Yeah, everyone wants to meet the new Dream Vortex. The Fates show up and say some cryptic stuff to her, she somehow finds her way into Dream’s castle, and the Corinthian is looking for her. Luckily for Rose (and even luckier for her housesitter, Carl), the Corinthian is busy getting headhunted for a serial-killer convention. Three so-called “collectors” are organizing a meetup of like-minded individuals, and they’ve lost their keynote speaker. They decide to try for the Corinthian, who basically invented serial killing when he escaped the Dreaming in the 1910s.
In order to get his attention, they commit a few copycat murders. It’s a dangerous gambit, as collectors apparently hate copycats for taking credit for their hard-earned M.O. But once the Corinthian is told he’s an inspiration to their kind, his innate self-centeredness takes over. The Corinthian’s whole deal is that he thinks he’s deserving of more prestige and glory than he is given as just one of many nightmares. He wants to be the nightmare.
Unfortunately for him, a serial killer just doesn’t have the oomph he did in 1990. You kill one guy, in private? I’m shaking. When Gaiman first wrote this character, we were just beginning the true-crime industrial complex. Serial-killer culture was still taboo. Today, every single serial killer has a docuseries, and the real fear is random mass shooters, not a one-on-one death. Everyone thinks they can escape a serial killer; no one knows how to escape being in public.
But let’s move away from depressing social commentary and back to the episode at hand, which really chugs along. There’s a great balance between each story, and we get some face time with pretty much every new character. Lyta has her dream convo with her dead husband, and we get a peek at the inner workings of the Dreaming with Lucienne and Mervyn Pumpkinhead (Mark Hamill). We are immediately charmed by gossip queen Hal, and we feel for poor Jed.
Like all the most Netflix-y of Netflix shows, this episode ends with a character in dire straits. Jed has been lost in the child-services shuffle. His caseworker won’t divulge his location to Rose, despite her being old enough to become his legal guardian. She decides Rose isn’t as capable of being a parent as the married white couple Jed has been placed with. Turns out this couple is abusive, and as we close the episode, he is forced into the trunk of a car as punishment. Not cool, Florida Department of Children and Families!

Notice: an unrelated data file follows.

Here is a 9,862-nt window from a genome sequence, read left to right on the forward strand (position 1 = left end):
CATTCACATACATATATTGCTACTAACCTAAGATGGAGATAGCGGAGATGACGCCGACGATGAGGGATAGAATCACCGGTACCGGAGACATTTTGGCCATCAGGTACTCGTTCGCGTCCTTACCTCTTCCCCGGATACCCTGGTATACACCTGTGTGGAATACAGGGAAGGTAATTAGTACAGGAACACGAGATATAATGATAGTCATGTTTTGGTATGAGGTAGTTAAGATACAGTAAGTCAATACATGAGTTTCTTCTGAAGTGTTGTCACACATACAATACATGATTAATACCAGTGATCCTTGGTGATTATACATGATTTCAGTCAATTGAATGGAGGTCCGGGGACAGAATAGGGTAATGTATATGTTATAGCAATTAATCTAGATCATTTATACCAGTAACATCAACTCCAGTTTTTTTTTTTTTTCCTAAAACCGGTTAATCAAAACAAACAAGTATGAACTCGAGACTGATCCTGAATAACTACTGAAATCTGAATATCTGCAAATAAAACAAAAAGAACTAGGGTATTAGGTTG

Fables and Reflections
• I did the math: Unity is 118 years old. Presumably being connected to the Endless via Rose made her unnaturally long-lived? Seemed to work for Alex Burgess and his boyfriend. Also, how did a Black British family come to own a sugar empire in the 1910s? Bet there’s a story there. As discussed by Hob Gadling, the sugar trade historically had a very different connection to race.
• The kids playing Jed over the years are too cute, and I am very upset that they are suffering. This is also a very real problem in CPS agencies across the U.S. Black families are far more likely to be separated than white ones, owing to the systemic racial bias of CPS. People got so weird about the diversifying of Sandman, but making the Kinkaid-Walker family Black has already added so much nuance and real-world connection to the story.
• Since he’s a Star Wars nerd from way back, how frustrating must it be for Patton Oswalt to share a scene with Luke Skywalker only for them both to be there in VO form?
• Ken’s little topknot (too short to be a man bun) absolutely sent me. What a caricature of basic masculinity.
• As a kid who grew up watching Jeeves & Wooster on PBS, I take Stephen Fry using big words at me as an aural security blanket. Can’t wait for more Gilbert content. I’m editing fancams with his sword cane as we speak.